There are a lot of choices of bait for haddock, shrimp, clams, and squid just to mention a few. My preference is clam which most of the party boats put out and can also be bought from most any coastal tackle shop. Quite a number of years ago I ran a hook and line trawl boat out of Gloucester and we primarily used squid because it was cheap and stayed on the hook better. At times we mixed clams in and found that cod seemed to prefer the squid and clam was the favorite of haddock. Sea clams are the most widely used, but any other species will work as well. Freshness is the key here. If you can get live in shell clams to bring and shuck is the best. Some bait shops sell them, but any fish market will have steamers, quahogs, and other variety’s that will work better than frozen or old bait. Another key to clam baits is to cut them to size. Large sea clams should be cut into slender strips that can be woven onto the hook making it hard for a sneaky fish to steal. I like to start with the belly first and then sew it up the hook finishing with the tougher neck at the very tip of the hook to hold it in place. If you leave a strip of bait hanging off your hook the fish is simply going to grab it and pull it off. With smaller clams such as steamers use the whole thing with the same baiting technique.
Another question I hear all the time is about spraying scents on bait. I don’t. Why bother if you go through the trouble of using fresh, NATURAL bait. We tried spraying anise extract on our hooks while commercial fishing and it didn’t seem to make any difference.
Hooks for haddock fishing are important too. I use very sharp size 5 or 6 J hooks with inverted points if I can get them. Sometimes I just give straight J’s a slight little curve with pliers. This helps hold the fish better after you set the hook. I know the big craze these days is circle hooks, but I would not recommend them for haddock. Their bite most of the time is quick and light and you need to hit them lightning fast to set the hook before they steal your bait and swim off. I use a standard double rig with the lower hook about 5 inches above the sinker, and the second about 14 inches higher.
As for other equipment goes there are a number of rods, reels, and line to choose from. I personally use a good light 6-7 foot rod with a stiff tip. I do so because I want the length and tip to enable me to set the hook fast. I also find a light rod such as the Ugly Stick Tiger or Shimano Trevala easier to feel the bite as well as for comfort. Shimano also offers many small, light fast retrieve reels to go on your choice of stick. Line has always been a hot topic depending on who you talk to. For many, many years monofilament was the only choice until Dacron came along. A lot of fishermen went to Dacron because it had little stretch, however it was thick and had poor water resistance resulting in huge bows in the line whenever there was moderate to heavy tide. Many went back to lighter mono because of this. Today the choice of myself and most others is the new braid line. I like green Power Pro in 50 lb. strength. It is incredibly thin which allows it to sit better in tide than mono, and has 0 stretch that makes it much easier to feel the bite. The only two drawbacks to this line are the tangles it can get involved in with other anglers using mono and its lack of stretch. Both problems are easily solved simply by adding 50 feet of good mono on top of your spool. The tangle problem arises mostly on the party boats where there are many fishermen using different lines and sinkers which is a recipe to disaster because the lines will all sit different in the water column. The 0 stretch factor means there is little to no shock absorption when fighting a fish resulting in lost haddock because the tender jaw and lips give way. The addition of some mono will act as a shock absorber helping this problem.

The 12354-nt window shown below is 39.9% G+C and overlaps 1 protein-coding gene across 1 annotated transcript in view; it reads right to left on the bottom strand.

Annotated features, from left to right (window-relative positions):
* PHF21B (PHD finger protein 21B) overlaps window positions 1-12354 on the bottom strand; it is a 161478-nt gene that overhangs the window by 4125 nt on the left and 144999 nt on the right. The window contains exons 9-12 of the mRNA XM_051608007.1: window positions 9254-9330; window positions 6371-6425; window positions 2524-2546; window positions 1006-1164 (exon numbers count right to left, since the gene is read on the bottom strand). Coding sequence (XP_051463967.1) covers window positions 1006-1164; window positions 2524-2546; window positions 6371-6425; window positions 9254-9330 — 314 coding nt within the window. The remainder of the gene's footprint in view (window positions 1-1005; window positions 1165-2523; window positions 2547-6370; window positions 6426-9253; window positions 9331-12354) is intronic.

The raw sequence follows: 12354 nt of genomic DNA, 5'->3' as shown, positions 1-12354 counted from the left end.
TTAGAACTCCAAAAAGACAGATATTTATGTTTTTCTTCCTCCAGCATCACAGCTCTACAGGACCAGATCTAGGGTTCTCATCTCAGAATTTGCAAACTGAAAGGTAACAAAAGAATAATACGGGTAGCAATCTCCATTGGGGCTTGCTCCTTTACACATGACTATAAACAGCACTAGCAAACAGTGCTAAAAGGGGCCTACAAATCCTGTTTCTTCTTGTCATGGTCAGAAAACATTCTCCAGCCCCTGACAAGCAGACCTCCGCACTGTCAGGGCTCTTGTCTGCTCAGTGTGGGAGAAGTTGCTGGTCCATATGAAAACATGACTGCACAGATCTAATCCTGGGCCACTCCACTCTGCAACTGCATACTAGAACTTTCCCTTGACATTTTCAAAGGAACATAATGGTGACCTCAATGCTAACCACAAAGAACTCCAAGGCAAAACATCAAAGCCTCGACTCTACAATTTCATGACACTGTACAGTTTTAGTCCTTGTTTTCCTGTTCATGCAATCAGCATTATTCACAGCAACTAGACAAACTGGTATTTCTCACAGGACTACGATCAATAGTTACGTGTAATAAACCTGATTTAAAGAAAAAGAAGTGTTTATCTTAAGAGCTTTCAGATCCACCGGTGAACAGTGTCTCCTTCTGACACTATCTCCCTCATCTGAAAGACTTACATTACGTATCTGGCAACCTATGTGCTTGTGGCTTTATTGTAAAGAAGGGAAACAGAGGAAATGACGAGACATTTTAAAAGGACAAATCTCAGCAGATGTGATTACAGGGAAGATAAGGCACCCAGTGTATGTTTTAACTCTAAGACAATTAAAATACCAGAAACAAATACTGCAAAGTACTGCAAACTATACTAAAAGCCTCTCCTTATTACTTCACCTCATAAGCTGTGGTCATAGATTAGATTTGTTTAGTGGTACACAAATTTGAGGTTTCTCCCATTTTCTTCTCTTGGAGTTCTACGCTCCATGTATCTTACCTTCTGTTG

There is technique in this fishing as well. Haddock fishing requires your complete attention. If you are out for holiday and set your pole in the rod holder and walk off to get a sandwich and beer you will most likely find your hooks empty when you reel up. I used to walk around the top deck of the many party boats I have captained and watched folk standing there holding their rod and not paying attention and seen the bite on the tip of their rod. Can you imagine their surprise when I would say, “excuse me sir, you have a bite, pull up”, and they would find a fish on the other end. This problem drives party boat crews nuts because usually if a fish hooks itself and is left there it merrily swims around everyone else’s line as well. I stand at the rail watching my rod tip pointed at the water holding it with my fingertips and thumb across the line where it comes out of the reel. I let the sinker just touch the bottom a bit to keep a little tension on the line, and every once in a while I will slowly raise up the rod to make sure I didn’t miss feeling a fish trying to steal my bait, then just as slowly lower it back down. A bite can feel several different ways. Sometimes it’s a hard grab, others just a gentle tap, tap. When haddock are especially being sneaky you might just feel something a slight bit different about your hooks, an ever so slight bit more of weight or resistance, this is the time to give a little uplift to see what’s up down there. Check your bait often and change it when you do. Freshness is ever so key.
Finally, as with any other species of fish and wild game, take care of your catch. Bleed them as soon as possible and get them on ice out of the sun. Coolers are the key here, wet burlap bags with ice will do in a pinch, but avoid plastic bags or open boxes like a plague.
Tight Lines,
Capt. Don

It Won’t Be Long Now.

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Great sub shop

Every once in awhile when you get home and open your dinner package you get a pleasant surprise. This sub is from Lena’s on Rt. 1 in Hampton, NH. A thing of beauty is a joy to behold as is this sandwich. On most occasions when you get a roast beef w/ ltm you get a ton of shredded lettuce and a few slices of dry beef. Obviously not the case here, and i can contest that it was every bit as juicy and delicious as it looks. 5 stars to Lena’s in Hampton. See the blog roll for the web address

A quick run up to Vermont on Monday.

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These pics were taken on Monday. Honest, it was snowing so hard atop Bennington Mountain it was almost a whiteout. Nothing down on either side. I stopped for a quick few casts in the Isinglass on the way home today, 1 small Rainbow.